Tag Archives: public policy

My team: right or wrong

Why are people not changing their minds as the difficulties of Brexit become increasingly clear?

Since the referendum, exit negotiations have made almost no progress, and the Government is increasingly in disarray, with Ministers and MPs quarrelling about what they want, and what it might mean. Public dissatisfaction with progress has risen substantially, with a clear majority believing that the negotiations are being badly handled.

Yet public opinion remains stubbornly unchanged on the central issue. Those who voted to leave remain leavers, and many of those who voted remain accept the “will of the people” and believe that Brexit should happen, even if they believe it will be an economic and/or a social disaster.

Yet the “will of the people” is a lie, amplified by the passionate Brexiters and through the right wing press. Three quarters of the population (including those too young to vote, who will be most affected) did not vote for Brexit. Two thirds of the electorate did not vote for Brexit (either by voting against or not voting at all). Those who did vote divided almost equally between leavers and remainers, with a very small margin in favour of leave. A minority of MPs voted for Brexit, and two thirds of Labour supporters and voters did so.

It is also clear that those who did vote for Brexit did so for a wide range of, often incompatible, reasons, and the Government has already conceded that many of these will not be achieved. Immigration will not fall, because the economy and public services depend heavily on immigrant labour. There will not be more money for public services, since all commentators agree that the short term effect will be an economic contraction, as we see with UK growth falling behind the rest of the EU. “Control” by the people or by Parliament will not be increased, as we lose our MEPs and our seat on the Council of the EU, which will continue to set the rules for much of our trade, and the Government centralises power in the hands of Ministers. We will not see an expansion of trade  with the rest of the world, as we struggle to renegotiate (from a position of weakness) the many trade deals which we are party to as EU members.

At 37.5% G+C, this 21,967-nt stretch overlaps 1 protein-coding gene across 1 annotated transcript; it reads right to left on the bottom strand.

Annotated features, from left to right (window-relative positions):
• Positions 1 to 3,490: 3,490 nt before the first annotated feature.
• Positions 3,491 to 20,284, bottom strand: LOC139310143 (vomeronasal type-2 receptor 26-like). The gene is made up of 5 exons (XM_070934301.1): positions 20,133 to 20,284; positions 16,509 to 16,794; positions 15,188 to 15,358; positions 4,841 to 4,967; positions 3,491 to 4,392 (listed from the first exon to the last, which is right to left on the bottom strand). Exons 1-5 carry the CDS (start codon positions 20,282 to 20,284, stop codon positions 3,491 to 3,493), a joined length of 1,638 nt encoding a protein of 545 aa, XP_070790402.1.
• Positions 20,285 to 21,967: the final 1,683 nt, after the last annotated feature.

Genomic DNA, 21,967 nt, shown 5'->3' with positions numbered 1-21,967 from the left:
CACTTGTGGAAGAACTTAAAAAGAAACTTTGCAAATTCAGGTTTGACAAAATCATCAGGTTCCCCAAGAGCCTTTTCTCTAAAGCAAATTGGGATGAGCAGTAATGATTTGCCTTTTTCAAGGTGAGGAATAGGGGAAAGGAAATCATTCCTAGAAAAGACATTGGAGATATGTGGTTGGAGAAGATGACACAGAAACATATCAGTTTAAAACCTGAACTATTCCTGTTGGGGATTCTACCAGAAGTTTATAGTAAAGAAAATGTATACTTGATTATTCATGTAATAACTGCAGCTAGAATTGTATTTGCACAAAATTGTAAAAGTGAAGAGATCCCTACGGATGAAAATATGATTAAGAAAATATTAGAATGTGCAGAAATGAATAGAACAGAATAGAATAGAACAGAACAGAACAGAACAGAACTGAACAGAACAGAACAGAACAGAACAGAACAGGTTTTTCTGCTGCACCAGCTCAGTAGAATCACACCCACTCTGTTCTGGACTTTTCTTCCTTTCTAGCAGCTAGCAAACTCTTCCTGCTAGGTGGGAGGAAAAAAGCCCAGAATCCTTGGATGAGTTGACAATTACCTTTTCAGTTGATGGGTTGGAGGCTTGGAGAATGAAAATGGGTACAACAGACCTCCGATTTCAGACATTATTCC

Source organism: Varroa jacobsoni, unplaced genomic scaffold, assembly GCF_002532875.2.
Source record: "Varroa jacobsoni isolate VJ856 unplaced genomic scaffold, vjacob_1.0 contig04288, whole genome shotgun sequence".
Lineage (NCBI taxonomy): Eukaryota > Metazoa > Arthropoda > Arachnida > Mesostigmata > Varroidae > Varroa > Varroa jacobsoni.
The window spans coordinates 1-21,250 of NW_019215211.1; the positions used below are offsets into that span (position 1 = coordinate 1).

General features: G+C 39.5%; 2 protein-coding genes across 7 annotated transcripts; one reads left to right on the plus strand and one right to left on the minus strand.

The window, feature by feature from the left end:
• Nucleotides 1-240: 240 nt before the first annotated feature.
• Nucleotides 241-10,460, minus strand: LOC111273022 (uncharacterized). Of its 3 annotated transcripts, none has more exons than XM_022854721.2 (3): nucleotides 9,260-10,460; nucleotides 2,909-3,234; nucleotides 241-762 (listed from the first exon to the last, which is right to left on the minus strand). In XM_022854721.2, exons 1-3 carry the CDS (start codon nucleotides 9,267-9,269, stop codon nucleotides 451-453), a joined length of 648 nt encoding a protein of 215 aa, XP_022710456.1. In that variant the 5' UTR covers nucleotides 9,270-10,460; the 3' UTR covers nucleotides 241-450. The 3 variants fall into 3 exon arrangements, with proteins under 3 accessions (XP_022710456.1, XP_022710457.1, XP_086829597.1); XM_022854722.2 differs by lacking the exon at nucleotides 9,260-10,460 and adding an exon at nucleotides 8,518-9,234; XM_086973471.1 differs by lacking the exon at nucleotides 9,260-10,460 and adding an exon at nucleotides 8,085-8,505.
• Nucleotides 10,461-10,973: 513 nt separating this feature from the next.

What is the explanation for this effective support for Brexit, despite the fact that it  is increasingly difficult to do?

Firstly, most people do not understand much about the EU, and do not care much about it. Until two years ago, when opinion polls asked about what issues concern people, Europe always figured low down the list, far below the NHS, housing, schools, and employment. During the referendum campaign the EU rose up the list, but it has now returned to its previous low place. So until the referendum people took little interest. The achievement of the leave campaigners was to harness these other concerns to the idea of the EU, and persuade people that leaving the EU would in some way solve these problems, despite the fact that the EU has little or no impact on any of them.

Because most people know little, and care little, about the EU per se, when forced to take a simple yes/no position their decision was more emotional than rational.  Because it was a binary choice, people came to see it as like a football match in which one side wins and the other loses. And like football supporters, they feel they have chosen their team, and they support it, even when it is badly managed, and constantly defeated. True supporters do not abandon their team just because it loses matches.